only in this Court, but in all Regional Trial Courts.
The purpose of the mandatory notice in Rule 64, Section 3 is to enable the Solicitor
General to decide whether or not his intervention in the action assailing the validity of a
law or treaty is necessary. To deny the Solicitor General such notice would be tantamount
to depriving him of his day in court. We must stress that, contrary to petitioners' stand,

the mandatory notice requirement is not limited to actions involving declaratory relief and
similar remedies. The rule itself provides that such notice is required in "any action" and
not just actions involving declaratory relief. Where there is no ambiguity in the words
used in the rule, there is no room for construction. 15 In all actions assailing the validity of
a statute, treaty, presidential decree, order, or proclamation, notice to the Solicitor
General is mandatory.
Petitioners contend that P.D. No. 579 and its implementing issuances are void for
violating the due process clause and the prohibition against the taking of private property
without just compensation. Petitioners now ask this Court to exercise its power of judicial
Jurisprudence has laid down the following requisites for the exercise of this power: First,
there must be before the Court an actual case calling for the exercise of judicial review.
Second, the question before the Court must be ripe for adjudication. Third, the person
challenging the validity of the act must have standing to challenge. Fourth, the question
of constitutionality must have been raised at the earliest opportunity, and lastly, the issue
of constitutionality must be the very lis mota of the case.


Case Digest: LCP VS. COMELEC

G.R. No. 176951 : February 15, 2011
by LCP National President Jerry P. Treas; CITY OF
CALBAYOG, represented by Mayor Mel Senen S. Sarmiento;
and JERRY P. TREAS, in his personal capacity as
Taxpayer, Petitioners,
These cases were initiated by the consolidated petitions for
prohibition filed by the League of Cities of the Philippines (LCP), City
of Iloilo, City of Calbayog, and Jerry P. Treas, assailing the
constitutionality of the sixteen (16) laws, each converting the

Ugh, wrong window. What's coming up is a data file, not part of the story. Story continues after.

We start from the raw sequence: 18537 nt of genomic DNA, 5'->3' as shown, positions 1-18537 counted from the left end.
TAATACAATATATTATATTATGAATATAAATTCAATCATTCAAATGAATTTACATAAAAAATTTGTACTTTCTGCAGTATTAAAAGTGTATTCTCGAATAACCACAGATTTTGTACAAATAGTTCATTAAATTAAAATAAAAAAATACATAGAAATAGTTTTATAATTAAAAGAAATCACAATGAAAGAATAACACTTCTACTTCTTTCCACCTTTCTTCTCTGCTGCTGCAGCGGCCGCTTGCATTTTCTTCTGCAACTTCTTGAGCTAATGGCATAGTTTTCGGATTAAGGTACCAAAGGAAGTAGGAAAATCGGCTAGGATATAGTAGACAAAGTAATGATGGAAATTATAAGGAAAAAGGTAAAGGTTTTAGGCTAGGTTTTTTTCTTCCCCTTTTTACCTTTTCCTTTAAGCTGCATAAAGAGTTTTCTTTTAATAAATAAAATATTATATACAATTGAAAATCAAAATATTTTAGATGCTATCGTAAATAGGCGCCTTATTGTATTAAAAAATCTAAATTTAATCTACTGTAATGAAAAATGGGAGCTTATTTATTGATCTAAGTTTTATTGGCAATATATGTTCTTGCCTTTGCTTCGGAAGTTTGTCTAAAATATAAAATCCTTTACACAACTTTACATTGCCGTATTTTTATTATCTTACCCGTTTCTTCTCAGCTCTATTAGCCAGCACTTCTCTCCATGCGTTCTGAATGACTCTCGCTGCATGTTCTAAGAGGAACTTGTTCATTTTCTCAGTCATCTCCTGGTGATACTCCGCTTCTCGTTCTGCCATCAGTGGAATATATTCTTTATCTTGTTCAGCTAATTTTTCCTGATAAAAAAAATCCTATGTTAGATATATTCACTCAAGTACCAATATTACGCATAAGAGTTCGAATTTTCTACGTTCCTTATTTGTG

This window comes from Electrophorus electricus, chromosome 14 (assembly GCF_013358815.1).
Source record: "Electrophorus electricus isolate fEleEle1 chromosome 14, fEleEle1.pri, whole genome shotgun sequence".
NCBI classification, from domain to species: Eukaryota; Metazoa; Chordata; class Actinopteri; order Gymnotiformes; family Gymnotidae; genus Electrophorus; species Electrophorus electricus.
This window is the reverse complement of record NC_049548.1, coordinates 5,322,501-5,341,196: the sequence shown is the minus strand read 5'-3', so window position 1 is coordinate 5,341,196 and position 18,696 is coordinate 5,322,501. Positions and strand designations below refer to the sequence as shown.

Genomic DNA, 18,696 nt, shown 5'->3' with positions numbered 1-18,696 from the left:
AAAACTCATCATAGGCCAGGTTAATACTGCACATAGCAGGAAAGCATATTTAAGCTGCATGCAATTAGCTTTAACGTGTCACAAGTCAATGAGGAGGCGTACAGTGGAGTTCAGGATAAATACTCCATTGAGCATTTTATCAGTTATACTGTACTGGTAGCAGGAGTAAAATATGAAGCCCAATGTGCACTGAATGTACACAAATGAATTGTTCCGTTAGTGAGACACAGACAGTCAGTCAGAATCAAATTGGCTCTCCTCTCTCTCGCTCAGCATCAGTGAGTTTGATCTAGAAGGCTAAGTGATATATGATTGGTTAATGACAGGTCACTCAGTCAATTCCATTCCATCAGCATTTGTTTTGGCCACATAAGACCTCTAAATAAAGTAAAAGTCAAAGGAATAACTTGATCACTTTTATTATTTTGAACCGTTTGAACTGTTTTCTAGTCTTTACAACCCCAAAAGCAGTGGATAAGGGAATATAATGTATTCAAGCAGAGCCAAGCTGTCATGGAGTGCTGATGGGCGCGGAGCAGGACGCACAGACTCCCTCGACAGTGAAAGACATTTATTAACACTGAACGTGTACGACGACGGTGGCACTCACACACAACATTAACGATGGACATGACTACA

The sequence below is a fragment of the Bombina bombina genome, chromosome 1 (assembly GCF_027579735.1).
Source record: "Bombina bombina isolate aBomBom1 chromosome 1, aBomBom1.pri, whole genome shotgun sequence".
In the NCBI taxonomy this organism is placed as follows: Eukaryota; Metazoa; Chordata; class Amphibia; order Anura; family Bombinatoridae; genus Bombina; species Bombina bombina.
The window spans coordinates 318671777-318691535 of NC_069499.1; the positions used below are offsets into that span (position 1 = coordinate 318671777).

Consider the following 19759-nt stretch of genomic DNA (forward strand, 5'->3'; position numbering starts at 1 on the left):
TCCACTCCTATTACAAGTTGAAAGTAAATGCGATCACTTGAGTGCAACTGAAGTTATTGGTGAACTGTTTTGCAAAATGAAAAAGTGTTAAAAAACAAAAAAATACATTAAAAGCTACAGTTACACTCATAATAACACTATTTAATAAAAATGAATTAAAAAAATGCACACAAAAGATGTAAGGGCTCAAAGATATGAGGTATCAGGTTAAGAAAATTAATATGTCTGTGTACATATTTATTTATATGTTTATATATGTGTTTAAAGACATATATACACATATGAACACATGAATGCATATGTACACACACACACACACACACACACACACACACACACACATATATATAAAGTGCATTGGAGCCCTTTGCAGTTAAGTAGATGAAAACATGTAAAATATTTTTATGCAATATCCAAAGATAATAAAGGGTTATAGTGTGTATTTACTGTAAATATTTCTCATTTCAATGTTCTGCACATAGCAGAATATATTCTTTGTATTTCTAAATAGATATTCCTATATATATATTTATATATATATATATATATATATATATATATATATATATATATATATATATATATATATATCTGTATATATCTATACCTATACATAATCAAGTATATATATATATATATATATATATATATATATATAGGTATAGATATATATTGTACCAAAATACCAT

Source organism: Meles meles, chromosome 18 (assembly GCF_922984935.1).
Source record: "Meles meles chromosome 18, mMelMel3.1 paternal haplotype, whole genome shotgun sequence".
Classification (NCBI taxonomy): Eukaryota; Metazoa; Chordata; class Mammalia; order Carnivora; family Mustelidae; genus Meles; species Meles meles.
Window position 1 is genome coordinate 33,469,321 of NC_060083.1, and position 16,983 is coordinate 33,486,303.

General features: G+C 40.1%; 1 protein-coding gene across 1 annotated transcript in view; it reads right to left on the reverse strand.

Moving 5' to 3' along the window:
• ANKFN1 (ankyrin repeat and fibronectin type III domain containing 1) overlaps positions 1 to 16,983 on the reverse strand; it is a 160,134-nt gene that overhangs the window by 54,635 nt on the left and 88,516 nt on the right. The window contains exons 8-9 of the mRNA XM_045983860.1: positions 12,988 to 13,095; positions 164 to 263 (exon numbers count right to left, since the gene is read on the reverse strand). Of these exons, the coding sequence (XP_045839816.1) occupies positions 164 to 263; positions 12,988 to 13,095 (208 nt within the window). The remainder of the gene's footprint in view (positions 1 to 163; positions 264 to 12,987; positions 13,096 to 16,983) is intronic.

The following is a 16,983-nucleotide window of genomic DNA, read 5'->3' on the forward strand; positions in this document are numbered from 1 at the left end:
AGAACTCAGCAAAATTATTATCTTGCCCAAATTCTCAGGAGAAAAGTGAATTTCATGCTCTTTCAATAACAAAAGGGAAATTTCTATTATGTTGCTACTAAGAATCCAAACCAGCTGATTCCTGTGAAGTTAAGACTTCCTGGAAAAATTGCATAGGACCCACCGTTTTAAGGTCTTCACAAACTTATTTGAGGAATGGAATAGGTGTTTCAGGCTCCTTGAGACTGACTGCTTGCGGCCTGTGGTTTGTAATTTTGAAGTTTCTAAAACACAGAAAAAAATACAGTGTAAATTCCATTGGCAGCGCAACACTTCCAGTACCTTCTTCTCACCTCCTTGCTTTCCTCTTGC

municipality covered thereby into a component city (Cityhood
Laws), and seeking to enjoin the Commission on Elections
(COMELEC) from conducting plebiscites pursuant to the subject
In the Decision dated November 18, 2008, the Court En Banc, by a
6-5 vote, granted the petitions and struck down the Cityhood Laws
as unconstitutional for violating Sections 10 and 6, Article X, and the
equal protection clause.
In another Decision dated December 21, 2009, the Court En Banc,
by a vote of 6-4, declared the Cityhood Laws as constitutional.
On August 24, 2010, the Court En Banc, through a Resolution, by a
vote of 7-6, resolved the Ad Cautelam Motion for Reconsideration
and Motion to Annul the Decision of December 21, 2009.

Whether or not the Cityhood Bills violate Article X, Section

10 of the Constitution
Whether or not the Cityhood Bills violate Article X, Section 6
and the equal protection clause of the Constitution
HELD: The petition is meritorious.
First issue:
The enactment of the Cityhood Laws is an exercise by Congress of
its legislative power. Legislative power is the authority, under the
Constitution, to make laws, and to alter and repeal them. The
Constitution, as the expression of the will of the people in their
original, sovereign, and unlimited capacity, has vested this power in
the Congress of the Philippines.
The LGC is a creation of Congress through its law-making powers.
Congress has the power to alter or modify it as it did when it
enacted R.A. No. 9009. Such power of amendment of laws was
again exercised when Congress enacted the Cityhood Laws. When
Congress enacted the LGC in 1991, it provided for quantifiable
indicators of economic viability for the creation of local government
unitsincome, population, and land area.
However, Congress deemed it wiser to exempt respondent
municipalities from such a belatedly imposed modified income
requirement in order to uphold its higher calling of putting flesh and
blood to the very intent and thrust of the LGC, which is countryside
development and autonomy, especially accounting for these
municipalities as engines for economic growth in their respective
R.A. No. 9009 amended the LGC. But the Cityhood Laws amended
R.A. No. 9009 through the exemption clauses found therein. Since
the Cityhood Laws explicitly exempted the concerned municipalities
from the amendatory R.A. No. 9009, such Cityhood Laws are,
therefore, also amendments to the LGC itself.
Second Issue:
Substantial distinction lies in the capacity and viability of
respondent municipalities to become component cities of their
respective provinces. Congress, by enacting the Cityhood Laws,
recognized this capacity and viability of respondent municipalities to
become the States partners in accelerating economic growth and
development in the provincial regions, which is the very thrust of

the LGC, manifested by the pendency of their cityhood bills during

the 11th Congress and their relentless pursuit for cityhood up to the
The Resolution dated August 24, 2010 is REVERSED and SET ASIDE.
The Cityhood Laws are declared CONSTITUTIONAL.